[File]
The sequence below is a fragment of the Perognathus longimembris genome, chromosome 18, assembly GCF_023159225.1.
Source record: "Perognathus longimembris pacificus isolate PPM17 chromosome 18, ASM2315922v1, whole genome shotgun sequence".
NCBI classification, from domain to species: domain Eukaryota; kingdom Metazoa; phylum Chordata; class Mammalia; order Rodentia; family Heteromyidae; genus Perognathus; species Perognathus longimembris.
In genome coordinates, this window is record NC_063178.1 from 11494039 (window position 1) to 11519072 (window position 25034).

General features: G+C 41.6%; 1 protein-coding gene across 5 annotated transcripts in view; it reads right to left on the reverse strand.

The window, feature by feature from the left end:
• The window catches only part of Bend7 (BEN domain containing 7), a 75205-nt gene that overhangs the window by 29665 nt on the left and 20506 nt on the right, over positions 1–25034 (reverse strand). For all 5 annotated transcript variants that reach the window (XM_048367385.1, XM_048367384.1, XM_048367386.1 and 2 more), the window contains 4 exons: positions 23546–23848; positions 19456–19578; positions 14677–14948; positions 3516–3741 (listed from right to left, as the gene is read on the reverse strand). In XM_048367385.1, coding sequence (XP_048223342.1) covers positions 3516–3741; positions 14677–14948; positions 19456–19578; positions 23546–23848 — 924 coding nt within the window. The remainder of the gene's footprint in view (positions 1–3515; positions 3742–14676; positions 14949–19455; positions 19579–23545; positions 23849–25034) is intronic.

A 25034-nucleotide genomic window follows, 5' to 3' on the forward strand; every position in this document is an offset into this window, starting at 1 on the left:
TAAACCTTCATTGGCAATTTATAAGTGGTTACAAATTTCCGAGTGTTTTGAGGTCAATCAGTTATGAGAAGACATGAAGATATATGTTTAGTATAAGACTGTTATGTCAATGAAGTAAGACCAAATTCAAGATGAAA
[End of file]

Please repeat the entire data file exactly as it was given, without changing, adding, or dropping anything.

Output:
The sequence below is a fragment of the Perognathus longimembris genome, chromosome 18, assembly GCF_023159225.1.
Source record: "Perognathus longimembris pacificus isolate PPM17 chromosome 18, ASM2315922v1, whole genome shotgun sequence".
NCBI classification, from domain to species: domain Eukaryota; kingdom Metazoa; phylum Chordata; class Mammalia; order Rodentia; family Heteromyidae; genus Perognathus; species Perognathus longimembris.
In genome coordinates, this window is record NC_063178.1 from 11494039 (window position 1) to 11519072 (window position 25034).

General features: G+C 41.6%; 1 protein-coding gene across 5 annotated transcripts in view; it reads right to left on the reverse strand.

The window, feature by feature from the left end:
• The window catches only part of Bend7 (BEN domain containing 7), a 75205-nt gene that overhangs the window by 29665 nt on the left and 20506 nt on the right, over positions 1–25034 (reverse strand). For all 5 annotated transcript variants that reach the window (XM_048367385.1, XM_048367384.1, XM_048367386.1 and 2 more), the window contains 4 exons: positions 23546–23848; positions 19456–19578; positions 14677–14948; positions 3516–3741 (listed from right to left, as the gene is read on the reverse strand). In XM_048367385.1, coding sequence (XP_048223342.1) covers positions 3516–3741; positions 14677–14948; positions 19456–19578; positions 23546–23848 — 924 coding nt within the window. The remainder of the gene's footprint in view (positions 1–3515; positions 3742–14676; positions 14949–19455; positions 19579–23545; positions 23849–25034) is intronic.

A 25034-nucleotide genomic window follows, 5' to 3' on the forward strand; every position in this document is an offset into this window, starting at 1 on the left:
TAAACCTTCATTGGCAATTTATAAGTGGTTACAAATTTCCGAGTGTTTTGAGGTCAATCAGTTATGAGAAGACATGAAGATATATGTTTAGTATAAGACTGTTATGTCAATGAAGTAAGACCAAATTCAAGATGAAA